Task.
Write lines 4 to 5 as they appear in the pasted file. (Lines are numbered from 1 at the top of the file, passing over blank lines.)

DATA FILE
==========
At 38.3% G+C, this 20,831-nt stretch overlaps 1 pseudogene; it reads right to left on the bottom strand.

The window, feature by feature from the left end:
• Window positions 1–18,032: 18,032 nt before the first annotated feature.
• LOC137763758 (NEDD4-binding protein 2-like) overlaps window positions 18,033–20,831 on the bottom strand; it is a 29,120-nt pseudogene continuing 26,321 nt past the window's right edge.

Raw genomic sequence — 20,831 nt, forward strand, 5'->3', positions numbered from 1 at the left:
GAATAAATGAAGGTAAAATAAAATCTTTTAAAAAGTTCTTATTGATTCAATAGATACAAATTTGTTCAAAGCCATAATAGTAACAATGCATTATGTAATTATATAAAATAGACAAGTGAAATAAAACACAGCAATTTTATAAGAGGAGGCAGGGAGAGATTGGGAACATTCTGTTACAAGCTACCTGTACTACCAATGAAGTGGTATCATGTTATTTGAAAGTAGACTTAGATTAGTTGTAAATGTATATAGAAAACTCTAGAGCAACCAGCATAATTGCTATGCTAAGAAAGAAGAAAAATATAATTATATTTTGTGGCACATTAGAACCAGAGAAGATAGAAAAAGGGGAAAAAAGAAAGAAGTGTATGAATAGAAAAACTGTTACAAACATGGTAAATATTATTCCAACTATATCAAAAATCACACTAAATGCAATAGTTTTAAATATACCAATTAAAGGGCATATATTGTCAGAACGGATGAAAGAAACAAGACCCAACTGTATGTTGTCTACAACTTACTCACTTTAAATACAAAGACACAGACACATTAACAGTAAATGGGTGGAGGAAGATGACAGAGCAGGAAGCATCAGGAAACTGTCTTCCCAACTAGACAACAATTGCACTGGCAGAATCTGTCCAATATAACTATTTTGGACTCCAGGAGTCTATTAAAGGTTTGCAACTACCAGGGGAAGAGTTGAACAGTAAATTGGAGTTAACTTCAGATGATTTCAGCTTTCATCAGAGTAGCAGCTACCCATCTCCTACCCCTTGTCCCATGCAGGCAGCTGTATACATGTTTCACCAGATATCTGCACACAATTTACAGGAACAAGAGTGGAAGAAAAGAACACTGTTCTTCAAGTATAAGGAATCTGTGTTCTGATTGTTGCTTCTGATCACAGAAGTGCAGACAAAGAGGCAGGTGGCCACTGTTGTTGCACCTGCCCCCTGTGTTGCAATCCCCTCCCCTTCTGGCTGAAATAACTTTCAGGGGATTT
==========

• LOC137763758 (NEDD4-binding protein 2-like) overlaps window positions 18,033–20,831 on the bottom strand; it is a 29,120-nt pseudogene continuing 26,321 nt past the window's right edge.

Raw genomic sequence — 20,831 nt, forward strand, 5'->3', positions numbered from 1 at the left: